Knowledge vs. Learning
The primary difference between the two is that learning is a process whereas knowledge is the result, outcome or product or effect of the learning by experience, study, education or training data.
“Learning is the process of acquiring new understanding, knowledge, behaviors, skills, values, attitudes, and preferences”.
Learning is a system/method/algorithm according to which you learn things from your parents, a peer, a street, school or college or an institution or a book or the internet. So learning is to acquire skill or knowledge from practical experiences in life by trials and errors or from study, observation, instruction, etc.
We learn the facts, information, data, truths, principles, beliefs or bad habits.
We know what we learn and learn to know.
Human and machine knowledge and its learning is led by scientific activities, as theoretical, experimental, computational or data analytic. Science is the sum of universal knowledge about the world of reality, humanity and technology. And real-world learning and knowledge could be reached only at the transdisciplinary level, where all boundaries between and among knowledge fields and technical domains are transgressed by a holistic, systematic and transdisciplinary learning and knowledge, as pictured above.
Again, human knowledge is largely specialized and fragmented into narrow domains and fields, what arrests our capacity to solve global change problems, as climate change, pandemics or other planetary risks and threats.
There is one fundamental causal learning. But in the behavioristic psychology, learning is divided into the following groups: passive or active, non-associative, associative or active learning (the process by which a person or animal or machine learns an association between two stimuli or events). Add up here informal and formal learning, e-learning, meaningful or rote learning, interactive or incidental or episodic learning, enculturation and socialization.
In ML/DL philosophy, learning is a change of behavior caused by interacting with the environment to form new patterns of responses to stimuli/inputs, internal or external, conscious or subconscious, voluntary or involuntary.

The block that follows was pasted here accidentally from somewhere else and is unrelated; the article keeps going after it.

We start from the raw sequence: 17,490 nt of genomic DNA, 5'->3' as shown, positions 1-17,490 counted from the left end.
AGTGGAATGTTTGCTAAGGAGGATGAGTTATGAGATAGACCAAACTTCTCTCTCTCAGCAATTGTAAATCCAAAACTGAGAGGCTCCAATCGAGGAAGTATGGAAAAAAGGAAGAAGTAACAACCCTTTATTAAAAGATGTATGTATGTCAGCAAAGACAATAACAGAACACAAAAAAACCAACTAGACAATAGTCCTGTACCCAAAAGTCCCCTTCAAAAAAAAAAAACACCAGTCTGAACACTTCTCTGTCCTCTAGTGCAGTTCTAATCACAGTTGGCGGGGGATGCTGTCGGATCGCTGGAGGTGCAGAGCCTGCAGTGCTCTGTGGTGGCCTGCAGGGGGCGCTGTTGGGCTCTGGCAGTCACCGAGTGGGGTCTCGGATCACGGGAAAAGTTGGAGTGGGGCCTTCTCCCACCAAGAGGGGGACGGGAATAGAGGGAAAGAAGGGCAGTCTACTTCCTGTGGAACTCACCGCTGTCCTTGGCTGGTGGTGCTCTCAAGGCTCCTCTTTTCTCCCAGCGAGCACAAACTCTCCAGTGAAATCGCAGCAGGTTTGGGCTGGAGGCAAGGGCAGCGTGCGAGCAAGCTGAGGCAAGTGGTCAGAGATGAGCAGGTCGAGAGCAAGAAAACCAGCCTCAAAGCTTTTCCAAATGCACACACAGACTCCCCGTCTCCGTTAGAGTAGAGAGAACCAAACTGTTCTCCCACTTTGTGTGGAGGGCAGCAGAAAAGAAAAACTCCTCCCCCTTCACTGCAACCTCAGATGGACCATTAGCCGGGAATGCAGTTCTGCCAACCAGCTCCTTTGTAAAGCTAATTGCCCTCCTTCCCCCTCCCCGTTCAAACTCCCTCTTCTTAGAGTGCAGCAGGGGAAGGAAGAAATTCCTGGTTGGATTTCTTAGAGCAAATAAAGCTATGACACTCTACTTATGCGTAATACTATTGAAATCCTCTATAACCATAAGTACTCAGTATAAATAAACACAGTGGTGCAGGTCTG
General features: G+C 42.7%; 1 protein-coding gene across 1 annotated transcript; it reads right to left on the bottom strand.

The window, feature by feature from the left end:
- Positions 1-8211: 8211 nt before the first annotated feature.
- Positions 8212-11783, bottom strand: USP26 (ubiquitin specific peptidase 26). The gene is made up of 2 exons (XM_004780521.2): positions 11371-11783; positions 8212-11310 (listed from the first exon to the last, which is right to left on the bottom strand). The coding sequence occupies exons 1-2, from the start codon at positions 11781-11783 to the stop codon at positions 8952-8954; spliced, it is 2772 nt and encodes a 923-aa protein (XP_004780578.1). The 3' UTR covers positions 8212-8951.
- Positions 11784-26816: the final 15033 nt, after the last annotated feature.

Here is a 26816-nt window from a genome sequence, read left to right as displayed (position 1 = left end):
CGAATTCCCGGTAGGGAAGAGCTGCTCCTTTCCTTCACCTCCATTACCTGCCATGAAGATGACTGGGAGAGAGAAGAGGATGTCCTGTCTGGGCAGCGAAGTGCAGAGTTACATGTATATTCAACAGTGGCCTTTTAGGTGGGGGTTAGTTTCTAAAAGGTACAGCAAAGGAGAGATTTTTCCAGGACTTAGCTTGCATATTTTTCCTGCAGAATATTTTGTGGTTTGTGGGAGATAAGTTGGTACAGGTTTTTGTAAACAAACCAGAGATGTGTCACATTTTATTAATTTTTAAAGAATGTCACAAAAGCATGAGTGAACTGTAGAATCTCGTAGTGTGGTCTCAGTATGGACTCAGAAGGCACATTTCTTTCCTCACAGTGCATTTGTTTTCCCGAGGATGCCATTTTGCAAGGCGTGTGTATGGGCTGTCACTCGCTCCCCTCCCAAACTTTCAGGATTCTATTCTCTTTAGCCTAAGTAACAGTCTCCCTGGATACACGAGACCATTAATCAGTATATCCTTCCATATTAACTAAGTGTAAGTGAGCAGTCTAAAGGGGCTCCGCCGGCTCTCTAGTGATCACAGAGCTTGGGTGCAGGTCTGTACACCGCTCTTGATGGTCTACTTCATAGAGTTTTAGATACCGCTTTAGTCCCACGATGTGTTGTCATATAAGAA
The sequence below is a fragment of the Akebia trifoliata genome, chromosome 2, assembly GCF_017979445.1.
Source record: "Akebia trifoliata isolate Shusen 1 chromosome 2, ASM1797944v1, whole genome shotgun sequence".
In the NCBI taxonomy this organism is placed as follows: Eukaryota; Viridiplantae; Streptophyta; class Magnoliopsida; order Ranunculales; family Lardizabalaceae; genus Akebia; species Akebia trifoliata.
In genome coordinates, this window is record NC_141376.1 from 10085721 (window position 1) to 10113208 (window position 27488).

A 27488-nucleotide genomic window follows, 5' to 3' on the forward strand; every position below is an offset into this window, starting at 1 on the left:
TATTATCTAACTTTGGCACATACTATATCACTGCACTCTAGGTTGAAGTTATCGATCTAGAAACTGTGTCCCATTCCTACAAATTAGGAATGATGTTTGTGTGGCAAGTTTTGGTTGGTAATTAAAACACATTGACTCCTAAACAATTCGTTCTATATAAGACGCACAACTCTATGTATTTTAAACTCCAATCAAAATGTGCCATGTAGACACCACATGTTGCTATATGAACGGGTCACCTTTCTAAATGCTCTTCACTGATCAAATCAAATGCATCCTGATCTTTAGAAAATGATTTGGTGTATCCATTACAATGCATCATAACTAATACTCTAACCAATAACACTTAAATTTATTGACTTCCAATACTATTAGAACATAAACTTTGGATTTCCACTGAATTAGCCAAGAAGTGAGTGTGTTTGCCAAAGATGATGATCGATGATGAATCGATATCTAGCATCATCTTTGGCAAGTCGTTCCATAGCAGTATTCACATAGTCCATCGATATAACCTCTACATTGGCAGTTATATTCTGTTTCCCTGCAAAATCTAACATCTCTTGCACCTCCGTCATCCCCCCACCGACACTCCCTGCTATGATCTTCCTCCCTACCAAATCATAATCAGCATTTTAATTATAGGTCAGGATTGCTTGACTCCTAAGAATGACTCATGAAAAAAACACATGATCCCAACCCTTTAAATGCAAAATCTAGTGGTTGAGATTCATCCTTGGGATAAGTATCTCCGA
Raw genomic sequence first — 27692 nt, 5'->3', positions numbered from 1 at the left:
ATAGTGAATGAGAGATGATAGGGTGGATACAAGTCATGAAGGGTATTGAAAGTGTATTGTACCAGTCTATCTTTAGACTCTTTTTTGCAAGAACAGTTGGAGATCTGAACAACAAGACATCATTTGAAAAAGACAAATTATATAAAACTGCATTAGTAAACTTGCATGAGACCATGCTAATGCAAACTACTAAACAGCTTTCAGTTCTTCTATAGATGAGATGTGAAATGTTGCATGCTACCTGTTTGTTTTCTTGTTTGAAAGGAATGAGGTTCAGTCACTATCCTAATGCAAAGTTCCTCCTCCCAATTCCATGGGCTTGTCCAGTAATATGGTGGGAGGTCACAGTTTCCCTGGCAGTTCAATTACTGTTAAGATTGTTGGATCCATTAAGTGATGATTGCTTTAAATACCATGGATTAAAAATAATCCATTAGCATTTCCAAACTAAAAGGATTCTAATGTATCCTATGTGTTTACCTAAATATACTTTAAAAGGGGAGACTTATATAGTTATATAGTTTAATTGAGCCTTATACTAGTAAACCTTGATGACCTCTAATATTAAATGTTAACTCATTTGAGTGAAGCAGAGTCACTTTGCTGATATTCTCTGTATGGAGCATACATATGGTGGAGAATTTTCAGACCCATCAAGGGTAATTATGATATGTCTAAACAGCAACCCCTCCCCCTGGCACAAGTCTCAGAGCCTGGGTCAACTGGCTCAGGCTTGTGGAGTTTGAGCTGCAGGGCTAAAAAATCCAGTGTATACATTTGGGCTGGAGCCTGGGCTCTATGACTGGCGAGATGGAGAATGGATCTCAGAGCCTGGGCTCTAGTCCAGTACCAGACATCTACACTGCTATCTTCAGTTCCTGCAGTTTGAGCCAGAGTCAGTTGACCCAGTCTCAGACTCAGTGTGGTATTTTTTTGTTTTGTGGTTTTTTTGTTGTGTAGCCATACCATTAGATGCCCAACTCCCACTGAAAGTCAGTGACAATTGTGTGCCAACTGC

Knowledge is all what a humanity, society, mind or machine knows, as learnt by experience or education. Knowledge involves intuition and experience, information and understanding, values, attitudes and beliefs, awareness and familiarity. Unlike machines, human minds are able to one-short learning, transfer learning,
Humans, animals and plants and machines could demonstrate learnt behaviors.
Machine Learning as a Rote Learning
But the today senseless narrow/weak AI, going as ML/DL, is unable to know or to learn by its meaningless statistic nature. It is a wishful thinking or something worse to claim “Machine Learning is the study of computer algorithms that improve automatically through experience”. Applications range from datamining programs that discover general rules in large data sets, to information filtering systems that automatically learn users' interests.
It is claimed that “Machine learning algorithms build a model based on sample data, training data, to make predictions or decisions without being explicitly programmed”. It just builds a mathematical model from input data, without any learning from data, making predictions or decisions.
ML is the rote learning, “learning by repetition, based on the idea that a learner can recall the material exactly (but not its meaning) if the information is repeatedly processed. Rote learning is used in diverse areas, from mathematics to music to religion” as well as in machine learning practice.
What ML is lacking by its design is the transfer of learning “the application of knowledge or understanding or skills to resolve a novel problem or situation”.
Overall, the world’s learning development cycle follows the complex causal loops:
changing environment (CE) >
New data/Information/knowledge >…
All in all, intelligence comes from knowledge and learning. Real intelligence is derived from world’s knowledge and scientific learning.
Machine intelligence comes from world’s information/data and causal learning algorithms.
Machine Learning, Tom Mitchell, McGraw Hill, 1997.
Chapter Outline: (or see the detailed table of contents (postscript))
- 1. Introduction
- 2. Concept Learning and the General-to-Specific Ordering
- 3. Decision Tree Learning
- 4. Artificial Neural Networks
- 5. Evaluating Hypotheses
- 6. Bayesian Learning
- 7. Computational Learning Theory
- 8. Instance-Based Learning
- 9. Genetic Algorithms
- 10. Learning Sets of Rules
- 11. Analytical Learning
- 12. Combining Inductive and Analytical Learning
- 13. Reinforcement Learning